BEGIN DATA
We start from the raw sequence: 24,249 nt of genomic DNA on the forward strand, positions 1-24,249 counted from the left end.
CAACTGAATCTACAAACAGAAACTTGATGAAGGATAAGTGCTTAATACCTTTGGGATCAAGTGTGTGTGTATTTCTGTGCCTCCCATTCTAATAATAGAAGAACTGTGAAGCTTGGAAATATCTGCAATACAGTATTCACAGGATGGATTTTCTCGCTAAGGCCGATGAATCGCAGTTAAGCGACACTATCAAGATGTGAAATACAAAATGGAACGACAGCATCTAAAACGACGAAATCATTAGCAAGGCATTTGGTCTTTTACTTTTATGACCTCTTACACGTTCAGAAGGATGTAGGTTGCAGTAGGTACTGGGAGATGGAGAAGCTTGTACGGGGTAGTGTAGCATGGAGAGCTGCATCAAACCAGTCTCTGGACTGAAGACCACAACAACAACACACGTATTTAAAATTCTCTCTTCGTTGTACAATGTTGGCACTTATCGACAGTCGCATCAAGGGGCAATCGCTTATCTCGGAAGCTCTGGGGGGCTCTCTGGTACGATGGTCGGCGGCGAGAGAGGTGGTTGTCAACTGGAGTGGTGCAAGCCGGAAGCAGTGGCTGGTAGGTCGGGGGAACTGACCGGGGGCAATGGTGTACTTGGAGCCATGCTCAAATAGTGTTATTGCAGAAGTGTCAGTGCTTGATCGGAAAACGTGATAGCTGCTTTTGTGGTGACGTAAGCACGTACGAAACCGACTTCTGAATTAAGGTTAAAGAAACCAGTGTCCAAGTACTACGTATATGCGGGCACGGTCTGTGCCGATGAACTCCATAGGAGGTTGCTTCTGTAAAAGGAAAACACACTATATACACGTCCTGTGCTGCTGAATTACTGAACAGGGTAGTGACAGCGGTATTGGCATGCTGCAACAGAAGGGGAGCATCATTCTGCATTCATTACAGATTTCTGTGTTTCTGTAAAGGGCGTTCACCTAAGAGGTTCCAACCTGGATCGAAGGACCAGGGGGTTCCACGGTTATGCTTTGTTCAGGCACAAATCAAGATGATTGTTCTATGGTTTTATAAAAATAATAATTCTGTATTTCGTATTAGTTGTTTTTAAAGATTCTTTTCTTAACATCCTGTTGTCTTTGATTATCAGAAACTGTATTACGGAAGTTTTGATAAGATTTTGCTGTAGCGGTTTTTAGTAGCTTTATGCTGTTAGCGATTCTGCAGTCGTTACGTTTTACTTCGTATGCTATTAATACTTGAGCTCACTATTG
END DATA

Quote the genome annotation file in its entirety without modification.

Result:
We start from the raw sequence: 24,249 nt of genomic DNA on the forward strand, positions 1-24,249 counted from the left end.
CAACTGAATCTACAAACAGAAACTTGATGAAGGATAAGTGCTTAATACCTTTGGGATCAAGTGTGTGTGTATTTCTGTGCCTCCCATTCTAATAATAGAAGAACTGTGAAGCTTGGAAATATCTGCAATACAGTATTCACAGGATGGATTTTCTCGCTAAGGCCGATGAATCGCAGTTAAGCGACACTATCAAGATGTGAAATACAAAATGGAACGACAGCATCTAAAACGACGAAATCATTAGCAAGGCATTTGGTCTTTTACTTTTATGACCTCTTACACGTTCAGAAGGATGTAGGTTGCAGTAGGTACTGGGAGATGGAGAAGCTTGTACGGGGTAGTGTAGCATGGAGAGCTGCATCAAACCAGTCTCTGGACTGAAGACCACAACAACAACACACGTATTTAAAATTCTCTCTTCGTTGTACAATGTTGGCACTTATCGACAGTCGCATCAAGGGGCAATCGCTTATCTCGGAAGCTCTGGGGGGCTCTCTGGTACGATGGTCGGCGGCGAGAGAGGTGGTTGTCAACTGGAGTGGTGCAAGCCGGAAGCAGTGGCTGGTAGGTCGGGGGAACTGACCGGGGGCAATGGTGTACTTGGAGCCATGCTCAAATAGTGTTATTGCAGAAGTGTCAGTGCTTGATCGGAAAACGTGATAGCTGCTTTTGTGGTGACGTAAGCACGTACGAAACCGACTTCTGAATTAAGGTTAAAGAAACCAGTGTCCAAGTACTACGTATATGCGGGCACGGTCTGTGCCGATGAACTCCATAGGAGGTTGCTTCTGTAAAAGGAAAACACACTATATACACGTCCTGTGCTGCTGAATTACTGAACAGGGTAGTGACAGCGGTATTGGCATGCTGCAACAGAAGGGGAGCATCATTCTGCATTCATTACAGATTTCTGTGTTTCTGTAAAGGGCGTTCACCTAAGAGGTTCCAACCTGGATCGAAGGACCAGGGGGTTCCACGGTTATGCTTTGTTCAGGCACAAATCAAGATGATTGTTCTATGGTTTTATAAAAATAATAATTCTGTATTTCGTATTAGTTGTTTTTAAAGATTCTTTTCTTAACATCCTGTTGTCTTTGATTATCAGAAACTGTATTACGGAAGTTTTGATAAGATTTTGCTGTAGCGGTTTTTAGTAGCTTTATGCTGTTAGCGATTCTGCAGTCGTTACGTTTTACTTCGTATGCTATTAATACTTGAGCTCACTATTG